Has a Complaint Been Made Against You?

We recognize that if you are a registered physical therapist and a complaint or report has been made against you about your conduct, competence, or health, this can be a stressful experience. You should take all necessary steps to take care of yourself, including seeking support services such as obtaining legal advice, speaking with a mental health professional, family, friends or colleagues.

What to Expect

When a complaint is made against a registered physical therapist, the matter is assessed and considered in accordance with the provisions of the Health Professions Act.  The Act requires that the College investigate complaints and Registrant Reports made against registered physical therapists. Initially, you will be asked to provide your written response to the complaint, a copy of which (or in certain situations a summary of the response) will be given to the complainant. We will also arrange a time to talk to you about the complaint and may request additional information that can assist in fully considering the complaint.

The Complaint Investigation Process

We are committed to investigating complaints in a timely manner, taking into account the complexities of the complaint, and we are mindful of confidentiality, privacy, and administrative fairness principles.

In responding to complaints, CPTBC follows the procedures set out in the BC Health Professions Act and CPTBC Bylaws.

After receiving a complaint, either the Registrar or Inquiry Committee will investigate the matter. Typically, investigations proceed as follows:

  1. CPTBC will notify the registered physical therapist of the complaint and ask for their written response to the allegations. CPTBC will also ask the registered physical therapist for a copy of the complainant’s clinical records, if relevant to the complaint;
  2. CPTBC will provide a copy of the registered physical therapist’s response (including the clinical records, if relevant) to the complainant and ask for their comment or further information;
  3. CPTBC will obtain copies of relevant documents from the parties or others;
  4. If needed, a CPTBC inspector will interview the parties and any witnesses;
  5. Once the investigation is complete, CPTBC will compile the file and may prepare an investigation report;
  6. CPTBC will provide a copy of the investigation file / report to the complainant and ask for their final comments; and
  7. CPTBC will then provide a copy of the investigation file / report, including the complainant’s final comments, to the registered physical therapist and ask for their final comments or further information.

The Registrar or Inquiry Committee (as the case may be) will then review all the information gathered in the investigation to determine whether there is sufficient evidence to support the allegations.

Neither the Registrar nor the Inquiry Committee can make findings of fact or impose remedial or disciplinary actions on registered physical therapists; that is the responsibility of the Discipline Committee. However, the Registrar and the Inquiry Committee may resolve complaints by taking one of the steps set out in “Possible Outcomes” below.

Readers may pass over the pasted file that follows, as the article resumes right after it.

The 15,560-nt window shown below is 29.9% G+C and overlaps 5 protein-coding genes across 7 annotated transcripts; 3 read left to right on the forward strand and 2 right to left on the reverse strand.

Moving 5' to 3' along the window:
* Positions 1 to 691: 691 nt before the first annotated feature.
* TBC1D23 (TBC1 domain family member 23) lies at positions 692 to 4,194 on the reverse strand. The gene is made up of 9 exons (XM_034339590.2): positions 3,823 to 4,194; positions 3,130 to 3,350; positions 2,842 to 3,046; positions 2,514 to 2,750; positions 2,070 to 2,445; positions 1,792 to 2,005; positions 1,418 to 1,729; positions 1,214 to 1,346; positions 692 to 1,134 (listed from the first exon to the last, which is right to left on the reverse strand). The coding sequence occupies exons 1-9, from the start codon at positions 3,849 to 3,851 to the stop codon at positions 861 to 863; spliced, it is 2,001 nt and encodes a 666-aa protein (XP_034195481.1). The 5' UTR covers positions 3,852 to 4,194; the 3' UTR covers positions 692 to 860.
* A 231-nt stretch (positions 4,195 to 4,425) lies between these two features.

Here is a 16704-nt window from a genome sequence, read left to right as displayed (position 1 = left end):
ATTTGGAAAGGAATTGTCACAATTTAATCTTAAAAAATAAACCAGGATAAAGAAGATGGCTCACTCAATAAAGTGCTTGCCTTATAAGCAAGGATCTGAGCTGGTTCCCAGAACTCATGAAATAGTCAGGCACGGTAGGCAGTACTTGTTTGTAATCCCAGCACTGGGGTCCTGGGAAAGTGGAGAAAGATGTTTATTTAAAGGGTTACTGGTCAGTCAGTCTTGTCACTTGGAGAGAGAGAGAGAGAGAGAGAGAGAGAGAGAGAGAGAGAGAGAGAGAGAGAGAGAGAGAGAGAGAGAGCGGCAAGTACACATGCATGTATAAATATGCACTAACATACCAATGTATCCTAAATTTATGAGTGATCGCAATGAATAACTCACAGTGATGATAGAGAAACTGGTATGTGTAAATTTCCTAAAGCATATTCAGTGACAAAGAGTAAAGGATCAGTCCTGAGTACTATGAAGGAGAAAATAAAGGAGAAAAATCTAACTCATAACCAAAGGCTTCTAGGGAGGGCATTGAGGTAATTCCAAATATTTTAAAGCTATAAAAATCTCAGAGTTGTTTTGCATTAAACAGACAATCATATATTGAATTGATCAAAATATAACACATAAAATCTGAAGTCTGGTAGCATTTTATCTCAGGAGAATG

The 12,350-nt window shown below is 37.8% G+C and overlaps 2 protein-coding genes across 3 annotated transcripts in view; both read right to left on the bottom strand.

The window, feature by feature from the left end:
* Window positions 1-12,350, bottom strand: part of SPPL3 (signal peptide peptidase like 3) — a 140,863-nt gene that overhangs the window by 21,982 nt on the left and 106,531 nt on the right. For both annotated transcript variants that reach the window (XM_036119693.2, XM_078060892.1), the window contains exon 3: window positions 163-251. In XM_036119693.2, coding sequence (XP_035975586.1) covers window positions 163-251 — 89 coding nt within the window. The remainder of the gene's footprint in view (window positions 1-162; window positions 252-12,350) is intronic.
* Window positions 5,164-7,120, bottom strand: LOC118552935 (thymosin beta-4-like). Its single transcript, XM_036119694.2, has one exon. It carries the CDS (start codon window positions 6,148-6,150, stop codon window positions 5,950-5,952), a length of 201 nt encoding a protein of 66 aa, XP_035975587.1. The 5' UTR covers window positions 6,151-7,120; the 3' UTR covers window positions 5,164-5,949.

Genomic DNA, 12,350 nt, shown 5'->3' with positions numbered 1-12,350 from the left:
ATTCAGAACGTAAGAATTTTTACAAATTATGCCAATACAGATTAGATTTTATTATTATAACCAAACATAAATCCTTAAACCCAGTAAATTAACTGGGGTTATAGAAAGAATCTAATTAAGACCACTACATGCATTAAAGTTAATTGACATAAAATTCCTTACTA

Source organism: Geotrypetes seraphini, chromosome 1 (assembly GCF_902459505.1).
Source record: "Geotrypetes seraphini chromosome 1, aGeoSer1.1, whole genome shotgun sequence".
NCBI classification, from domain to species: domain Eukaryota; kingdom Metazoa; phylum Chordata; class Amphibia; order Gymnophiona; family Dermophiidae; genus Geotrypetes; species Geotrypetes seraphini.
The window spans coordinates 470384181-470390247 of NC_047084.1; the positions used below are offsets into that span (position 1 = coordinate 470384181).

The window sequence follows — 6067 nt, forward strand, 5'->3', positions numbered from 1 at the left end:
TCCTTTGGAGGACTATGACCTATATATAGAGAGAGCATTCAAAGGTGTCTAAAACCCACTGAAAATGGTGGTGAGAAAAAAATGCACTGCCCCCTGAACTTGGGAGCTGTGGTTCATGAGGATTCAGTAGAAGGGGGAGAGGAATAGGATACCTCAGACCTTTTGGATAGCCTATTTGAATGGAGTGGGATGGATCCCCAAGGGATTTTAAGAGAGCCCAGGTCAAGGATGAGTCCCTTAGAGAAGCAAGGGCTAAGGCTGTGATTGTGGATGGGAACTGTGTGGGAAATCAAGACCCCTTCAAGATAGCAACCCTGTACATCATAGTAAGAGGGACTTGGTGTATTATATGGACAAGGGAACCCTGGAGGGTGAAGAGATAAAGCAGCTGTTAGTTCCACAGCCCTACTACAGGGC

If the circumstances of the complaint suggest that the physical therapist may pose a serious risk, the Inquiry Committee may conduct a hearing to determine whether “extraordinary action” may be necessary to protect the public before it can fully investigate and resolve the matter. Such actions include imposing limits or conditions on, or suspending a registered physical therapist’s practice during the investigation or pending a discipline hearing. These measures are temporary and do not indicate that the allegations are true.

Possible Outcomes

The Registrar may dismiss the complaint or request the registered physical therapist agree to measures that would address any conduct or competence concerns. The Inquiry Committee must approve the Registrar’s proposed resolution before it becomes final.

The Inquiry Committee may:

  1. Take no further action, if the registered physical therapist’s conduct or competence was satisfactory, or if the matter does not warrant regulatory intervention;
  2. Take any action it considers appropriate to resolve the matter between the parties;
  3. Request the registered physical therapist agree to measures that would address any conduct or competence concerns. Such measures may include:

a. an undertaking not to repeat the conduct;
b. an undertaking to take specified educational courses;
c. consent to a reprimand; or
d. an undertaking or consent to any other action specified by the Inquiry Committee; or

      4. Direct the matter to a discipline hearing.

CPTBC will notify the complainant and the registered physical therapist of the resolution and provide written reasons for its decision. All outcomes, except for the direction to send the matter to a discipline hearing, are subject to review by the Health Professions Review Board.